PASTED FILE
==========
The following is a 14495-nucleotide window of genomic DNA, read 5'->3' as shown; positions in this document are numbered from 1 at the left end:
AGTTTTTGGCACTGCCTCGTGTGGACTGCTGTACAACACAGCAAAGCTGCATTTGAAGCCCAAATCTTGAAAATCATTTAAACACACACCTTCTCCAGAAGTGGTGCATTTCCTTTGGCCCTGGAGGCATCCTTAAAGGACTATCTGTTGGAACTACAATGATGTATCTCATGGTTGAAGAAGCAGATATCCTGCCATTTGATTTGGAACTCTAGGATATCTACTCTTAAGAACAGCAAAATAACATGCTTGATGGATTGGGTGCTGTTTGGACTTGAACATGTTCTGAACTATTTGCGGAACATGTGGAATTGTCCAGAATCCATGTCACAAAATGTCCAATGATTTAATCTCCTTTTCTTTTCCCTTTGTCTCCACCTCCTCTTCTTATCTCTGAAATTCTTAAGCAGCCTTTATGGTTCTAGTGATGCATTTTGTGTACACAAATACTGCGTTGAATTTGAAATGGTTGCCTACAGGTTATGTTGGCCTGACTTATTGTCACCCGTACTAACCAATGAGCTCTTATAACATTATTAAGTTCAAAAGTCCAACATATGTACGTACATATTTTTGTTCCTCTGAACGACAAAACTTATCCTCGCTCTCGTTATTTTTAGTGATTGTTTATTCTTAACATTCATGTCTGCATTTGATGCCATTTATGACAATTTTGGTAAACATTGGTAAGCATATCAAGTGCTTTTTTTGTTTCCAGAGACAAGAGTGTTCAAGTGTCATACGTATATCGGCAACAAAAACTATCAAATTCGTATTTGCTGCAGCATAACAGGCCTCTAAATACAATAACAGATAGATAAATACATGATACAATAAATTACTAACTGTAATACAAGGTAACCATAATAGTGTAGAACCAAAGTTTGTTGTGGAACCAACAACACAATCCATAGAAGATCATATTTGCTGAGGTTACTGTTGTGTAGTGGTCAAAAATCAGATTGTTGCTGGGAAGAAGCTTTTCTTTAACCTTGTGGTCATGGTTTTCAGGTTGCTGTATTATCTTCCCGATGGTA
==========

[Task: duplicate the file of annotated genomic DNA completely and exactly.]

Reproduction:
The following is a 14495-nucleotide window of genomic DNA, read 5'->3' as shown; positions in this document are numbered from 1 at the left end:
AGTTTTTGGCACTGCCTCGTGTGGACTGCTGTACAACACAGCAAAGCTGCATTTGAAGCCCAAATCTTGAAAATCATTTAAACACACACCTTCTCCAGAAGTGGTGCATTTCCTTTGGCCCTGGAGGCATCCTTAAAGGACTATCTGTTGGAACTACAATGATGTATCTCATGGTTGAAGAAGCAGATATCCTGCCATTTGATTTGGAACTCTAGGATATCTACTCTTAAGAACAGCAAAATAACATGCTTGATGGATTGGGTGCTGTTTGGACTTGAACATGTTCTGAACTATTTGCGGAACATGTGGAATTGTCCAGAATCCATGTCACAAAATGTCCAATGATTTAATCTCCTTTTCTTTTCCCTTTGTCTCCACCTCCTCTTCTTATCTCTGAAATTCTTAAGCAGCCTTTATGGTTCTAGTGATGCATTTTGTGTACACAAATACTGCGTTGAATTTGAAATGGTTGCCTACAGGTTATGTTGGCCTGACTTATTGTCACCCGTACTAACCAATGAGCTCTTATAACATTATTAAGTTCAAAAGTCCAACATATGTACGTACATATTTTTGTTCCTCTGAACGACAAAACTTATCCTCGCTCTCGTTATTTTTAGTGATTGTTTATTCTTAACATTCATGTCTGCATTTGATGCCATTTATGACAATTTTGGTAAACATTGGTAAGCATATCAAGTGCTTTTTTTGTTTCCAGAGACAAGAGTGTTCAAGTGTCATACGTATATCGGCAACAAAAACTATCAAATTCGTATTTGCTGCAGCATAACAGGCCTCTAAATACAATAACAGATAGATAAATACATGATACAATAAATTACTAACTGTAATACAAGGTAACCATAATAGTGTAGAACCAAAGTTTGTTGTGGAACCAACAACACAATCCATAGAAGATCATATTTGCTGAGGTTACTGTTGTGTAGTGGTCAAAAATCAGATTGTTGCTGGGAAGAAGCTTTTCTTTAACCTTGTGGTCATGGTTTTCAGGTTGCTGTATTATCTTCCCGATGGTA